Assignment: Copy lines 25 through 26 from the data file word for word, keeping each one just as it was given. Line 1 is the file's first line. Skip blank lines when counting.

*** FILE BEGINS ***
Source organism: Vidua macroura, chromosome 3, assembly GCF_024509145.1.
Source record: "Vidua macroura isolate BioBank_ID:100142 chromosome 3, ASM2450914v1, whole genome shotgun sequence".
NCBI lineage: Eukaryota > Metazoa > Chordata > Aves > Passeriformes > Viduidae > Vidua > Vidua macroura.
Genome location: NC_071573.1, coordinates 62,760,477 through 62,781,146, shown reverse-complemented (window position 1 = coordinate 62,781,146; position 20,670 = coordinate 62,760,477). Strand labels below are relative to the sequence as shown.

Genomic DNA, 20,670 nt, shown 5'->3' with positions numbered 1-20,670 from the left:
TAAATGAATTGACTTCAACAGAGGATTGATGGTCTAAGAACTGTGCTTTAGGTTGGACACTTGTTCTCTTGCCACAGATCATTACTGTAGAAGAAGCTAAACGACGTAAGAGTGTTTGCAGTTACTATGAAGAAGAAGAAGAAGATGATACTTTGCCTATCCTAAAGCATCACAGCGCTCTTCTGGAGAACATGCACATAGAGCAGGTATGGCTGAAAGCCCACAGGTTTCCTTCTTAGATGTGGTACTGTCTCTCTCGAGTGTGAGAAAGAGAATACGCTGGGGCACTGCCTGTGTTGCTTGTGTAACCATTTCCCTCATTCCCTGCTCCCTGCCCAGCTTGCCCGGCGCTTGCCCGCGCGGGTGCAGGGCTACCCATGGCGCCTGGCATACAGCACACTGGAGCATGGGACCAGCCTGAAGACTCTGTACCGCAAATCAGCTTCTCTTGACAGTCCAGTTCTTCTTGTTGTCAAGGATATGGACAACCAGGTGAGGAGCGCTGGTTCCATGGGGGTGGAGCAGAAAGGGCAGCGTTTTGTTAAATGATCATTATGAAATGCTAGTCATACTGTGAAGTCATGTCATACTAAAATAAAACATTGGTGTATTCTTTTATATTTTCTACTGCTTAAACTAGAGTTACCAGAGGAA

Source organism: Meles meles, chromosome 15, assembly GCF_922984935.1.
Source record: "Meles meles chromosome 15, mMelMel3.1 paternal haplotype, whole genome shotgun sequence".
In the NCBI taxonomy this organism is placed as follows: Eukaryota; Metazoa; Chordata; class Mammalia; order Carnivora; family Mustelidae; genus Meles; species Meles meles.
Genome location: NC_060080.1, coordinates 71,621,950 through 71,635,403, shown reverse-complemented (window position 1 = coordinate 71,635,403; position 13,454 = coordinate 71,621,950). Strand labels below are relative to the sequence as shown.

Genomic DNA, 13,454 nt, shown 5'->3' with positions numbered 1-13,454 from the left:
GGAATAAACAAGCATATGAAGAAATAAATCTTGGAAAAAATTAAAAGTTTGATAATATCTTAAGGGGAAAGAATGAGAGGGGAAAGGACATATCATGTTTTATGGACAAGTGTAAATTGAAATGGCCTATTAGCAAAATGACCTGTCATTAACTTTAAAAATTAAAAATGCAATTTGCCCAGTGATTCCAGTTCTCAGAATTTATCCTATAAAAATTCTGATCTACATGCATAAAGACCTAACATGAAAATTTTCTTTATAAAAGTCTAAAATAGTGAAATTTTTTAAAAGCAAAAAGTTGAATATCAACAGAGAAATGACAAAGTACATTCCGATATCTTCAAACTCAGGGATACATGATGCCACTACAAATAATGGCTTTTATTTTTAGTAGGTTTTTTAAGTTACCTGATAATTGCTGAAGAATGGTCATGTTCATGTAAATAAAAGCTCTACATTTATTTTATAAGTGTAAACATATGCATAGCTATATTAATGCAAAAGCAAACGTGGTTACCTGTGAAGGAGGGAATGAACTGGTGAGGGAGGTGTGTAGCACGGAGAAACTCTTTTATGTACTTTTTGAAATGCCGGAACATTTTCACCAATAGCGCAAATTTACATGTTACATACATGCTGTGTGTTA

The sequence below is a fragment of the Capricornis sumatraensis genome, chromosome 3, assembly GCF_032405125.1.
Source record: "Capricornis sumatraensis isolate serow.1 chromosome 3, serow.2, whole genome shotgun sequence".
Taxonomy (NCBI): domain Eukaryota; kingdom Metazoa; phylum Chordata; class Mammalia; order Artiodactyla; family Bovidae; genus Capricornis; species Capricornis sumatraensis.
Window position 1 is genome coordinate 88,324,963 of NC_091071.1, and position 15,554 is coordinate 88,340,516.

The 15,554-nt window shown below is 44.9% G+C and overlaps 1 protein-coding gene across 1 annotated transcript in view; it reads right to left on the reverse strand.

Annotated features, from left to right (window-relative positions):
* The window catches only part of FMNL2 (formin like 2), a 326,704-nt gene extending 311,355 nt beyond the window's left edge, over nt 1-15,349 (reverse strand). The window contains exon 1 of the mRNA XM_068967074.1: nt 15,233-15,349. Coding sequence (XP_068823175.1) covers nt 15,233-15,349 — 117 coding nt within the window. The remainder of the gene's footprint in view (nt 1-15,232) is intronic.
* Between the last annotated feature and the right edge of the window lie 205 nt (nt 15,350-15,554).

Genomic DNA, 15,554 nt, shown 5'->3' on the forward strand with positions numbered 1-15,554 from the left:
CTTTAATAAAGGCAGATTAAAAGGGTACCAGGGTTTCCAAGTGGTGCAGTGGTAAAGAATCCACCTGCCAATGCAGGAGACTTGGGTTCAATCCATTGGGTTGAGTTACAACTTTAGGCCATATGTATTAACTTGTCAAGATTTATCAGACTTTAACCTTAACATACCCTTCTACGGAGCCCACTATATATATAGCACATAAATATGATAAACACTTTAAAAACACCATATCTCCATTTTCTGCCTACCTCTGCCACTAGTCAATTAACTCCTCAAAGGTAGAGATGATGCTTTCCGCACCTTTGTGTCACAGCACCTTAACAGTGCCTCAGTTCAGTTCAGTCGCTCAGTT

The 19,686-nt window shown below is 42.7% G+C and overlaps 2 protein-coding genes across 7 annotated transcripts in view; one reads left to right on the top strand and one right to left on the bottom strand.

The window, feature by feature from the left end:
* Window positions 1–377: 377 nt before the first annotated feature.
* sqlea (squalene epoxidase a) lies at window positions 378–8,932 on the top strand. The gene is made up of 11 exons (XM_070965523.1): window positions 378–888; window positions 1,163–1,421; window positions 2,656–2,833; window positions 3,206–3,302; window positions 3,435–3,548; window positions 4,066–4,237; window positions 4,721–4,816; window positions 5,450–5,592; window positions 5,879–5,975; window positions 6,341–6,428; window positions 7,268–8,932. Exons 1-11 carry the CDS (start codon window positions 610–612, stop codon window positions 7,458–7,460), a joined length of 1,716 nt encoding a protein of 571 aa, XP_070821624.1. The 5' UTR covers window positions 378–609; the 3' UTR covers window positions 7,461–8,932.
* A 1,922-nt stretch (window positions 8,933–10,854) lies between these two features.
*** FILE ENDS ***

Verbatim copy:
* Window positions 1–377: 377 nt before the first annotated feature.
* sqlea (squalene epoxidase a) lies at window positions 378–8,932 on the top strand. The gene is made up of 11 exons (XM_070965523.1): window positions 378–888; window positions 1,163–1,421; window positions 2,656–2,833; window positions 3,206–3,302; window positions 3,435–3,548; window positions 4,066–4,237; window positions 4,721–4,816; window positions 5,450–5,592; window positions 5,879–5,975; window positions 6,341–6,428; window positions 7,268–8,932. Exons 1-11 carry the CDS (start codon window positions 610–612, stop codon window positions 7,458–7,460), a joined length of 1,716 nt encoding a protein of 571 aa, XP_070821624.1. The 5' UTR covers window positions 378–609; the 3' UTR covers window positions 7,461–8,932.